“Book Review: Genex of Halcyon”
Reviewed by Steph Huddleston
A dystopian world exploring the pain and hope that plagues humanity.
Joshua Stelling weaves a tale about the near-future world of Halcyon, where everyone is free. The Genex, humans who have taken the next evolutionary step, fly through the sky while technology rapidly expands.
In this world of technology and freedom, Stelling focuses on several individuals who don’t feel the freedom their world claims to champion. Sayd and Orion are brothers caught in a love triangle with Harmony. Day is a Genex with glorious wings who cannot fly. Azad, Harmony’s brother, seeks to find his way to a new horizon. As these characters navigate their world, they consider and face the issues plaguing it.
Stelling’s writing in this book is beautiful. Poetic and complex, it explores deeper issues through the narrative than what is initially apparent. He engages with topics like climate change and the responsibility of humanity throughout a truly entertaining storyline.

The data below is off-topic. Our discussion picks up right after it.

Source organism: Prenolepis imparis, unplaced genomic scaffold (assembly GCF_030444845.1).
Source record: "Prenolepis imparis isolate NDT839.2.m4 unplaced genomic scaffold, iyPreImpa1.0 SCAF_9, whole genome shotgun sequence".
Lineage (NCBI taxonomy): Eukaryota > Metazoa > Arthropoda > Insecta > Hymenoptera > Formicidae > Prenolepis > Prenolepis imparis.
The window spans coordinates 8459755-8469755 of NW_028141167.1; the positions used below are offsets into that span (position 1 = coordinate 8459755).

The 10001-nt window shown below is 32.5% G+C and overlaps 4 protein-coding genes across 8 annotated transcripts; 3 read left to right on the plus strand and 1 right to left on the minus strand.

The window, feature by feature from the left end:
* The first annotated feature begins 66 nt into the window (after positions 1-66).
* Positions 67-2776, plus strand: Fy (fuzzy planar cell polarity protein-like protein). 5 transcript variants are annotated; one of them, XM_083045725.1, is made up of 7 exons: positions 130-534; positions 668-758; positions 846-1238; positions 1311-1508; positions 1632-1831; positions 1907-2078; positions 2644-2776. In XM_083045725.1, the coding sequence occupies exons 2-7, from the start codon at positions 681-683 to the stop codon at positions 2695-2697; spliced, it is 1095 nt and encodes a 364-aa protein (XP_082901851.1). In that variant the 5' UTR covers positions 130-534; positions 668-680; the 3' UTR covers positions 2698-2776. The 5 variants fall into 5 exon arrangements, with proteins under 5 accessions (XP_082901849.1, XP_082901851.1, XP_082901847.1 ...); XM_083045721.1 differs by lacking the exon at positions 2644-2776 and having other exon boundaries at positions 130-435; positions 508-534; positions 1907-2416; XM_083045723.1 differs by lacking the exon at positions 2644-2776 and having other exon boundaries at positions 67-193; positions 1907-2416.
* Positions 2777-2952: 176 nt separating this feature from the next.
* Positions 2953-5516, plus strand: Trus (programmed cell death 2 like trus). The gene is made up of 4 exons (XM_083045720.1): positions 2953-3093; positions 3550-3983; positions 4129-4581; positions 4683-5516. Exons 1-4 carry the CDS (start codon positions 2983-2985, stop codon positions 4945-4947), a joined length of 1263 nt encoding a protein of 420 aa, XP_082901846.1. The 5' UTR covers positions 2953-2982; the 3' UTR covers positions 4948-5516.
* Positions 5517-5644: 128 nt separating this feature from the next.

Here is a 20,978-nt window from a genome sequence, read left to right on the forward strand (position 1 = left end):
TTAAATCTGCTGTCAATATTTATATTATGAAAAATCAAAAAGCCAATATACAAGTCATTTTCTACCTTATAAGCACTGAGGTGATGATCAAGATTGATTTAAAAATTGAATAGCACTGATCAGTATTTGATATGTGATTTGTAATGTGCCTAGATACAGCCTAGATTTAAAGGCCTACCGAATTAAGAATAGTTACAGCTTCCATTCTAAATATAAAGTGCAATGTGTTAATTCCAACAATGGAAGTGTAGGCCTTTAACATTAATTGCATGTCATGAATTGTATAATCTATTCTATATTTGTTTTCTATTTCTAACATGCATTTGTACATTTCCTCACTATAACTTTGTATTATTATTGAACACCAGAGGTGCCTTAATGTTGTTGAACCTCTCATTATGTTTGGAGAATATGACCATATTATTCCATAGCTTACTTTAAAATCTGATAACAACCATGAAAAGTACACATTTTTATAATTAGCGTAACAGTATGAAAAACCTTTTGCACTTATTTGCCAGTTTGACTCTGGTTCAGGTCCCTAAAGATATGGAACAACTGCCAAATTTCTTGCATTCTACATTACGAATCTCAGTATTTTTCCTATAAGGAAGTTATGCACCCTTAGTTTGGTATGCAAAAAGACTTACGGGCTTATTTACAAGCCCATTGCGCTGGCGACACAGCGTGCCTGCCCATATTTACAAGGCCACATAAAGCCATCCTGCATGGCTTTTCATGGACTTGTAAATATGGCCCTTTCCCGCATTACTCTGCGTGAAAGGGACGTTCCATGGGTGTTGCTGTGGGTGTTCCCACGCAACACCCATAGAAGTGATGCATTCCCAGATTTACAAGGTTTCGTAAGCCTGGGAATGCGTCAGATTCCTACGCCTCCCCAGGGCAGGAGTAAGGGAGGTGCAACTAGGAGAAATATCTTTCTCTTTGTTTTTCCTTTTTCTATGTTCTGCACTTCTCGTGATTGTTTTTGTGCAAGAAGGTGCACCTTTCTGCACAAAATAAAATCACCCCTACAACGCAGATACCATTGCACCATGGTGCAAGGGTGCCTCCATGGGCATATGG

Stelling does a fantastic job of making this future seem real and close enough so that the reader can evaluate their own present world. Yet the world remains far enough away that sensitive issues can be discussed without offense. In the dystopian genre, this can be a difficult line to walk, but Stelling does it masterfully.
“In physics theory, even the blackest holes can give a spark. But it could be anything, out there in the dark. We claim to know…. We’ve barely begun to open our eyes. In this life.”
Genex of Halcyon is a highly stylized read, too, which even resembles poetry at times. While this isn’t necessarily a bad thing, readers may have to sacrifice narrative and character during these poetic and thematic reveries.
The world of Genex of Halcyon has an almost Bladerunner vibe to it. The characters are gritty and tough, as is the world around them. Whether it’s the sky, wind, or grass, the ornate descriptions help us engage with its theme of the natural world. Despite its place in the dystopian genre, there’s still a hope in humanity that runs throughout the book, keeping us optimistic about the future.
This book is something special and unique for its genre. It is worth reading for the first time and even worth revisiting to explore its complex and fresh ideas, too. If you’re a fan of dystopian fiction and poetry, Genex of Halcyon could be an overall great fit for you.
Publisher: Arch and Gravity Publishing
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